Eye contact with your baby also increases bonding
Why not hop in the bath with your little one? The skin-to-skin contact will bring you closer together
1) Get out and about
Here’s the first rule of Staying Sane on Maternity Leave: get out of the house at least once a day, even if it’s just to post a letter. When it’s freezing cold and only light for about 10 minutes a day, hibernating inside seems ever so appealing, but grab all those coats and blankets (yes, it will take a while to get ready) and take the plunge – the morale-boost that just five minutes of fresh air can provide is hard to match. What’s more, babies get bored inside too, and showing your new arrival the great outdoors will be a lovely bonding experience…
2) Go nappy-free
Newborns love the chance to kick around without their nappies – blowing bubbles on tummy and tickling feet optional. Just make sure you and your floor are sufficiently protected with towels and/or changing mats!
3) Be a bookworm
What could be better for winter bonding than curling up by the fire with a good book? Your little one can probably barely focus, let alone understand words, but don’t let this put you off – it’s never to early to read to your child. ‘Reading to babies is a great way to develop their language skills, encourage a love of reading, develop closer relationships and help them to understand the world,’ says Katherine Solomon of Bookstart, the literacy charity.
4) Say yes to a ‘baby socialising’ invitation
‘When I was pregnant, the thought that I’d ever attend a “coffee morning” filled me with horror,’ says Gemma, 34. ‘But after the birth I was so starved of adult company that I ventured gingerly to a local playgroup. I expected to feel like an outsider, but was pleasantly surprised – it was full of women like me, who just happened to also be mothers.’ Getting in touch with local mums can offer support, reassurance and laughs, and spending some time in adult company will then make the time with your baby that much more special. See your local press for details of playgroups, or contact the National Childbirth Trust (NCT) via www.nct.org.uk.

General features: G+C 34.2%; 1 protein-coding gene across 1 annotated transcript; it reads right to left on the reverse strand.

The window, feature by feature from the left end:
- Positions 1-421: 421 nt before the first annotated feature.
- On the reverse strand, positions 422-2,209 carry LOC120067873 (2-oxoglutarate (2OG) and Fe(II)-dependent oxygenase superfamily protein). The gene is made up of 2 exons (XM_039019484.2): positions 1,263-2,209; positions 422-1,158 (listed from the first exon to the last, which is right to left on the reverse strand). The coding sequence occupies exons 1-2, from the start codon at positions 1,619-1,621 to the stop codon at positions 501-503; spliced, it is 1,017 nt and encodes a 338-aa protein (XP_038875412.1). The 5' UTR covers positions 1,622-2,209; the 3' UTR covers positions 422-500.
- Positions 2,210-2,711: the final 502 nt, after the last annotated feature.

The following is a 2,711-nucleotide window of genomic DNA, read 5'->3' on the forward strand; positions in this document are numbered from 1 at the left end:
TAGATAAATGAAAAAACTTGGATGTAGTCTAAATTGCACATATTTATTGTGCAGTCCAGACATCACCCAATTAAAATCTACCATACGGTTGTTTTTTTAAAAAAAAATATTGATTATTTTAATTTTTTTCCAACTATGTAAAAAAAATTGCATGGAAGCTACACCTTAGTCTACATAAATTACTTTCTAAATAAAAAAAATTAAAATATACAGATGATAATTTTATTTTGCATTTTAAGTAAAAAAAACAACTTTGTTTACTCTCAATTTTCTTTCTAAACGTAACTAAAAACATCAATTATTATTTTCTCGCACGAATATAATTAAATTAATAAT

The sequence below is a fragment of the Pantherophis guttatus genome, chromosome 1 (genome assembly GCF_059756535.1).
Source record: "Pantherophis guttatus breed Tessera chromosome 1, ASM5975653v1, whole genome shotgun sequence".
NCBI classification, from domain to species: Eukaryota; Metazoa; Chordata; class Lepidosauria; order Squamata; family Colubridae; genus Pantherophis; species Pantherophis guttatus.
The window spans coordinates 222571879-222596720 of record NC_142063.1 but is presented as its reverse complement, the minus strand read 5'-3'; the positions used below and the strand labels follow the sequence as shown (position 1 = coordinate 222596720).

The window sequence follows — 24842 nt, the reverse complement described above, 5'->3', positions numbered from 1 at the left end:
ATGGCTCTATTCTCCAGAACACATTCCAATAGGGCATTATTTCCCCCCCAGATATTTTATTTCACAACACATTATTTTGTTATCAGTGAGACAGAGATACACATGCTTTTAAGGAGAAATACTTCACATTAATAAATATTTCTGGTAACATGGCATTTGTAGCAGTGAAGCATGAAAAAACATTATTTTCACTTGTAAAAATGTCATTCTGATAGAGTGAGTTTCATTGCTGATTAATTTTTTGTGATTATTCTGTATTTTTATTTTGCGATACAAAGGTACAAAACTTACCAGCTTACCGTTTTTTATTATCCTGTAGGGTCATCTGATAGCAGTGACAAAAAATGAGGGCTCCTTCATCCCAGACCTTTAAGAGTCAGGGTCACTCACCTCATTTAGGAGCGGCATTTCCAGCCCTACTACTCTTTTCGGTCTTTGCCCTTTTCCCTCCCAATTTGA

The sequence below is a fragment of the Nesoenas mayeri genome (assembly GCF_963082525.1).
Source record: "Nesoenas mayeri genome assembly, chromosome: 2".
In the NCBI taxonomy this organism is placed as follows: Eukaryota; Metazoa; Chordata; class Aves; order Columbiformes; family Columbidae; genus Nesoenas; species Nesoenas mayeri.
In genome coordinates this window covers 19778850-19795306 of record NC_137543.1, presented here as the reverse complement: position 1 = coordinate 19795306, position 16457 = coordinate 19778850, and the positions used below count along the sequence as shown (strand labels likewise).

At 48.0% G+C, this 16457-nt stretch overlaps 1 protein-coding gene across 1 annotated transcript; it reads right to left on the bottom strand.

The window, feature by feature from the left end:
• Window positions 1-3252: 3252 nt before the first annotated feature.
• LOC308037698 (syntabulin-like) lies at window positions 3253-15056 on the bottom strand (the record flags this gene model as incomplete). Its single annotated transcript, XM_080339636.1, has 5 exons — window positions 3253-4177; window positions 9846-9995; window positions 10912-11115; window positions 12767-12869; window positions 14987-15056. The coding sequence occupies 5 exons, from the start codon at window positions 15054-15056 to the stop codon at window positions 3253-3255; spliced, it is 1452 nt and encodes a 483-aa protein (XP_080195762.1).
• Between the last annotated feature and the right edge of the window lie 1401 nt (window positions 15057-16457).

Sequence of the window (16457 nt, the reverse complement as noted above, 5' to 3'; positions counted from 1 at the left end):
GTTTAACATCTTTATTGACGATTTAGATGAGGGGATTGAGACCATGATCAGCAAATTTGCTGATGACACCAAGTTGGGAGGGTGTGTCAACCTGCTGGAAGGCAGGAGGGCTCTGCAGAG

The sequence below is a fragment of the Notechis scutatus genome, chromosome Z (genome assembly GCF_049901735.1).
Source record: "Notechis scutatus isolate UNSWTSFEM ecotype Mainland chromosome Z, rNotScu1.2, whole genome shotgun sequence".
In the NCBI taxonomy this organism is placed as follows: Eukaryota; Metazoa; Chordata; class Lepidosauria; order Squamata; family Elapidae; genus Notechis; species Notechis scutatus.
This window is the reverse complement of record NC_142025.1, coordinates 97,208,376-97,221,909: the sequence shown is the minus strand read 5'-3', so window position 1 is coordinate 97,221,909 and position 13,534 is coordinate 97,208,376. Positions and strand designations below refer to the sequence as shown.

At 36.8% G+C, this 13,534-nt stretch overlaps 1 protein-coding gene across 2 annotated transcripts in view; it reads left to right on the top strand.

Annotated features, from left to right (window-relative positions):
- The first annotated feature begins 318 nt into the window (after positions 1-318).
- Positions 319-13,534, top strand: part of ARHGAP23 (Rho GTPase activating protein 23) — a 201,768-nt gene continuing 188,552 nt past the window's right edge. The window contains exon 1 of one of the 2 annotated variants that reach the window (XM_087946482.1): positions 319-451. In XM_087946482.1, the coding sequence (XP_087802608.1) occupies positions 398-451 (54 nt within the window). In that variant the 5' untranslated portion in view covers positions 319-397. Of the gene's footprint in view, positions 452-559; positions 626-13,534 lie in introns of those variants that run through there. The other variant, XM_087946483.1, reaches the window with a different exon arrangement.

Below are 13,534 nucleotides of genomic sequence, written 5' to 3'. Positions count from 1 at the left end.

5) Enjoy bath-time fun
Try taking 10 minutes out for a soothing bath without your newborn protesting noisily. It’s impossible – so why not kill two birds with one stone by climbing into the tub with your little one? Skin-to-skin contact is a lovely way to get to know your baby, and she’ll feel more confident in the water if mum’s there too. If you’re nervous about how you’re going to climb out, enlist your partner for exit duties.
6) Make contact
If ever you needed an excuse to gaze lovingly at your baby while feeding, changing or just having a cuddle, this is it. Researchers have found that your baby’s brain is particularly stimulated by eye contact, especially from their mum or dad. ‘Don’t worry if your baby looks away briefly,’ says Michelle Emmanuel, a neonatal occupational therapist. ‘This is how they “reorganise” their thoughts and learn to calm themselves.’
7) ‘Wear’ your baby
As in, invest in a baby sling. This has the magical effect of a) calming a fractious newborn and b) bringing a feeling of delicious closeness. Going hands-free also means you’ll be able to get those niggling jobs done. Says Samantha, 29: ‘Within days of buying a Baby Bjorn I was able to make lunch, unload the dishwasher and speak on the phone – all at the same time.’ Snuggling up could also save on central heating bills during the winter months!